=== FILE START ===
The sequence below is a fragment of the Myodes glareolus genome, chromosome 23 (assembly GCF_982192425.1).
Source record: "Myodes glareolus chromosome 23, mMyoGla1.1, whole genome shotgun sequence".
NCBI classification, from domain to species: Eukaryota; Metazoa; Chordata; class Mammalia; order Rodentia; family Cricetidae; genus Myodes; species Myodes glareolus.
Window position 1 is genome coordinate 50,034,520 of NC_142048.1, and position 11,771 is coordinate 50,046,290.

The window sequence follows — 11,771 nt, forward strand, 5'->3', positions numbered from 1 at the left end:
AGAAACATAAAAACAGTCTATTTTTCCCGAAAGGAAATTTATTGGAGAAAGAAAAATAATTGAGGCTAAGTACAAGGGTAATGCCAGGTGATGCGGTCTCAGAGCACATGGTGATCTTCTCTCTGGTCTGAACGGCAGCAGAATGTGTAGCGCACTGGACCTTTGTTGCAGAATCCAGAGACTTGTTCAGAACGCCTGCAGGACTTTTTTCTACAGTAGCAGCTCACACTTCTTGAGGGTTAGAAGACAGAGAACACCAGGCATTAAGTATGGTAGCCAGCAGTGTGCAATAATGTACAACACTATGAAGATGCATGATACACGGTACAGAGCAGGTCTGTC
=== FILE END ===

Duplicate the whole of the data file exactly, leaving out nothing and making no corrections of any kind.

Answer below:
The sequence below is a fragment of the Myodes glareolus genome, chromosome 23 (assembly GCF_982192425.1).
Source record: "Myodes glareolus chromosome 23, mMyoGla1.1, whole genome shotgun sequence".
NCBI classification, from domain to species: Eukaryota; Metazoa; Chordata; class Mammalia; order Rodentia; family Cricetidae; genus Myodes; species Myodes glareolus.
Window position 1 is genome coordinate 50,034,520 of NC_142048.1, and position 11,771 is coordinate 50,046,290.

The window sequence follows — 11,771 nt, forward strand, 5'->3', positions numbered from 1 at the left end:
AGAAACATAAAAACAGTCTATTTTTCCCGAAAGGAAATTTATTGGAGAAAGAAAAATAATTGAGGCTAAGTACAAGGGTAATGCCAGGTGATGCGGTCTCAGAGCACATGGTGATCTTCTCTCTGGTCTGAACGGCAGCAGAATGTGTAGCGCACTGGACCTTTGTTGCAGAATCCAGAGACTTGTTCAGAACGCCTGCAGGACTTTTTTCTACAGTAGCAGCTCACACTTCTTGAGGGTTAGAAGACAGAGAACACCAGGCATTAAGTATGGTAGCCAGCAGTGTGCAATAATGTACAACACTATGAAGATGCATGATACACGGTACAGAGCAGGTCTGTC